Movie Review – Eagle Eye (2008)
Many moons ago when I was in high school my friends and I regularly went to the movies and in some years that was as often as once every week. Now that I am older and beholden to more aspects of my life I have come to the conclusion that while going to the movies is still the only and correct way to view them that thankfully Blu-ray and DVD have saved me from wasting my time on too much drivel. This is not a rant on the current state of Hollywood as I have always surmised that most movies were not of “Citizen Kane” caliber but merely there is no reason to haul myself out of my house just to watch what’s new in the local cinema just for the sake of it.
“Real” movie critics might turn their nose at this but they all get to see these films for free anyhow and I doubt most of them would part with their hard earned dollars to see movies that seemed suspect or didn’t meet their taste.
This brings us to Eagle Eye, the newest vehicle for rising young star Shia LaBeouf. Directed by DJ Caruso, who previously helmed Shia in Disturbia and originally conceived by Steven Spielberg himself the movie has, on the surface, assembled an intriguing set of personalities and talent.
The premise is initially quite promising albeit beholden like Disturbia to Hitchcock films of old. LaBeouf plays Jerry Shaw, a rather down on his luck worker at Cabana copy, a store much like Kinkos, who constantly finds himself barely making enough income to survive. Indeed, he needs to sneak into his apartment to constantly avoid paying the landlady his monthly rent. For his entire life, Jerry has lived under his twin brother’s gargantuan shadow of success. Whenever his brother excelled at everything in life, Jerry went the opposite direction by constantly failing and underachieving.
That is, until one day he comes back into his apartment and finds stacks upon stacks of state of the art military equipment replete with tons of fertilizer that could easily be turned into homemade bombs. Astounded, he soon receives a call from a woman who deadpans in a montone voice to him to leave the apartment in 30 seconds as the FBI is on its way. Jerry, obviously in a state of panic, doesn’t believe what he is being told and after 30 seconds pass the FBI does appear forcing their way into the apartment , apprehending him and taking him in for interrogation whereby he is interviewed by Agent Thomas Morgan (Billy Bob Thorton) who obviously disbelieves Jerry’s innocent rants.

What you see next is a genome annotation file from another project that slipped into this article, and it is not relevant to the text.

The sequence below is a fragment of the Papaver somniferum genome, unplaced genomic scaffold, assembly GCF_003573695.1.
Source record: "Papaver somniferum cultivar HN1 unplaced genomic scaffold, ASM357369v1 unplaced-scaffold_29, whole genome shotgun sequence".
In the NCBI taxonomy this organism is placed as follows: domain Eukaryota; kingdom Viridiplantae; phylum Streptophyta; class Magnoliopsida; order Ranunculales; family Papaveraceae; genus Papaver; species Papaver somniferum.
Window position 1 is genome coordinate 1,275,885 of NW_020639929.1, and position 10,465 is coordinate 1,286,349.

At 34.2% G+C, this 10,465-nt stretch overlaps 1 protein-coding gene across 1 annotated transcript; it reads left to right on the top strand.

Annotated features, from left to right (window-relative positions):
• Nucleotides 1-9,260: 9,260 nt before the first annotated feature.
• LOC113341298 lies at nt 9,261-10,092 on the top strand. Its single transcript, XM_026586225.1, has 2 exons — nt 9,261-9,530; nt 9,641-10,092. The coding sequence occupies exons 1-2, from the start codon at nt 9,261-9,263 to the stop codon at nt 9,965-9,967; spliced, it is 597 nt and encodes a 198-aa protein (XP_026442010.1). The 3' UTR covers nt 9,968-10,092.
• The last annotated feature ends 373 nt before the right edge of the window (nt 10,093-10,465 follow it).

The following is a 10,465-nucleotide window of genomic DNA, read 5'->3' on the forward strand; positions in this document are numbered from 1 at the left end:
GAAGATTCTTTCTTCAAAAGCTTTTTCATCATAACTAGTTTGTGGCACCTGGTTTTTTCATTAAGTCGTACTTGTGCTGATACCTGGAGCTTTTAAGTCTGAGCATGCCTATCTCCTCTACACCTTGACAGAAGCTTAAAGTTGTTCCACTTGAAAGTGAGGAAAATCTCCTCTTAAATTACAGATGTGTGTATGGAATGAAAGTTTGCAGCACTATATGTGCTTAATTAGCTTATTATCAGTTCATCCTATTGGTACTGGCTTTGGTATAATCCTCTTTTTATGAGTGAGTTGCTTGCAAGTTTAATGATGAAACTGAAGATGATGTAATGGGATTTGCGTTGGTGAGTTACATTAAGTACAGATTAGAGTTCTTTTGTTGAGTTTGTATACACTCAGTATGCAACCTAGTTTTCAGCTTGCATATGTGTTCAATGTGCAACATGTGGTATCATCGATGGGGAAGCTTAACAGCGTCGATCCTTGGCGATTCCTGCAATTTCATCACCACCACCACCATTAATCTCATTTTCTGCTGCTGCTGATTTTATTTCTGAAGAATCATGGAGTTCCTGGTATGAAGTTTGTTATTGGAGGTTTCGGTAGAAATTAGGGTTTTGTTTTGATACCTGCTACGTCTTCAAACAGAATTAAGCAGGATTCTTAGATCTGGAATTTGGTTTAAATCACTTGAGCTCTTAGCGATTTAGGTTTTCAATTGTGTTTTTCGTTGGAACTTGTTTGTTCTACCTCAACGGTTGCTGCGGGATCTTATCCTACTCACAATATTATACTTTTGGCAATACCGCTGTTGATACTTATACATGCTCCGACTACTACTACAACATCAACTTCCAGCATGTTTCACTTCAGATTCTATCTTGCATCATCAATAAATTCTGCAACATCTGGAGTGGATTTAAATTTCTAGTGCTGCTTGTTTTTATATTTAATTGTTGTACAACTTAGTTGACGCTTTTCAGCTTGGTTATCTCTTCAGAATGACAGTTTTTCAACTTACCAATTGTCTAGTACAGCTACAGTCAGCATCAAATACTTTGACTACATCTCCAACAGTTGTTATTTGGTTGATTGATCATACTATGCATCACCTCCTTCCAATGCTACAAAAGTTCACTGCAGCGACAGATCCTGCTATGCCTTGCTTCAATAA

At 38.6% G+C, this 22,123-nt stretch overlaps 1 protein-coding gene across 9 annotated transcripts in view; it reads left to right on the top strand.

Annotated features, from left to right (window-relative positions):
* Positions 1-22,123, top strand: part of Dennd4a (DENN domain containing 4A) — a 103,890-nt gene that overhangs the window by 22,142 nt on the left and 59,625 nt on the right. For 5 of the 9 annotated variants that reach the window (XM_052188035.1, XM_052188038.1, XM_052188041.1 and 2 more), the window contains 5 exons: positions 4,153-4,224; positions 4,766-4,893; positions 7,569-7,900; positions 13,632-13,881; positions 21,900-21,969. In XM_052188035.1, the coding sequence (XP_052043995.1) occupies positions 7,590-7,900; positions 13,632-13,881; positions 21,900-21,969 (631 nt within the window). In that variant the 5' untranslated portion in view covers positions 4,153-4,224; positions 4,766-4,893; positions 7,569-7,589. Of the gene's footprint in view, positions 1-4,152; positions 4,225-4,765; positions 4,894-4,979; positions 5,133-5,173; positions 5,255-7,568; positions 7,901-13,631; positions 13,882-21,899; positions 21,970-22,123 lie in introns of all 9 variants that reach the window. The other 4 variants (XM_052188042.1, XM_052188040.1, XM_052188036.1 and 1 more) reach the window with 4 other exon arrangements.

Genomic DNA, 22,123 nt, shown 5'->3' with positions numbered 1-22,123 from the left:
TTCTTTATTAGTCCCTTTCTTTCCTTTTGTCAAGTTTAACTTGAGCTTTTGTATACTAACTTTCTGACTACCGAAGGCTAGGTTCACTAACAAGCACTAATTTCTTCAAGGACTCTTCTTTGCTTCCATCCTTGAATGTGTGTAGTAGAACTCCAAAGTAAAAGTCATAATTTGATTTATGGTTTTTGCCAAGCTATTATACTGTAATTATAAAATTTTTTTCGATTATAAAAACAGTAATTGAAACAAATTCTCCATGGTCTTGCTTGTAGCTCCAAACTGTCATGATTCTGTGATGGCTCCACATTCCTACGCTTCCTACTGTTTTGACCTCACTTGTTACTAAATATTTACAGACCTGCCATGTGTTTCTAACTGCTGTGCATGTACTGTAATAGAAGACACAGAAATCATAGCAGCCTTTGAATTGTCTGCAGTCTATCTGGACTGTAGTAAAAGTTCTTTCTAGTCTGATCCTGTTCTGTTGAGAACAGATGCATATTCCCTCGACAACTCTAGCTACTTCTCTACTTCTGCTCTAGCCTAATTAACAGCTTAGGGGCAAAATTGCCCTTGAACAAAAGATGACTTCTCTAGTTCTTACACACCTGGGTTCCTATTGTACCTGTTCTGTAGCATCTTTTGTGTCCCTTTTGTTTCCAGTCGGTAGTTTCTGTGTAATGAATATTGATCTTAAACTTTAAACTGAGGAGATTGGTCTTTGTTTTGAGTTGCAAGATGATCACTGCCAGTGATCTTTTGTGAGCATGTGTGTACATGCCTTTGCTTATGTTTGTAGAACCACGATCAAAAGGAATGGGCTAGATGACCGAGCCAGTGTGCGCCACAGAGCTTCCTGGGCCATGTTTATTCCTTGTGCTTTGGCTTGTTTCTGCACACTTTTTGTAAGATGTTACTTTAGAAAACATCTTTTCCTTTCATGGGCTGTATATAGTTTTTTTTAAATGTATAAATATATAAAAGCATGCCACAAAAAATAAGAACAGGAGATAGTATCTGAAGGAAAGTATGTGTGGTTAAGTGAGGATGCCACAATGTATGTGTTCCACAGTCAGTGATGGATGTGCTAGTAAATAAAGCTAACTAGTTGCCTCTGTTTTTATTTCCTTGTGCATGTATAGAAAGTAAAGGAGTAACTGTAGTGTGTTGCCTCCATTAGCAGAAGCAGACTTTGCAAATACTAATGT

Just when things are looking grim, Jerry is given the opportunity to make a single telephone call but instead the same deadpan monotone female voice chimes in to chastise him for not following orders. It tells him never to disobey and goads him to escape and jump out the window. Seeing as he’s in a multi story building he hesitates but a huge construction crane comes crashing in giving Jerry the opportunity to jump down to a nearby subway station and make his escape. By now audiences are probably glued to the screen trying to guess the identity of said female voice on the phone and to the filmmaker’s credit, this section of the movie is well orchestrated.
Jerry finds himself joined by another innocent citizen named Rachel Holloman (Michelle Monaghan) who is also being manipulated by the disemboweled female voice. The duo quickly realize that there is no way they can avoid their controller since whoever it is seems to be able to manipulate electronic devices at will. Not just traffic cameras but anything remotely connected to the web like cell phones, construction vehicles and automobiles become tools that this commanding voice can utilize to control the environment around them.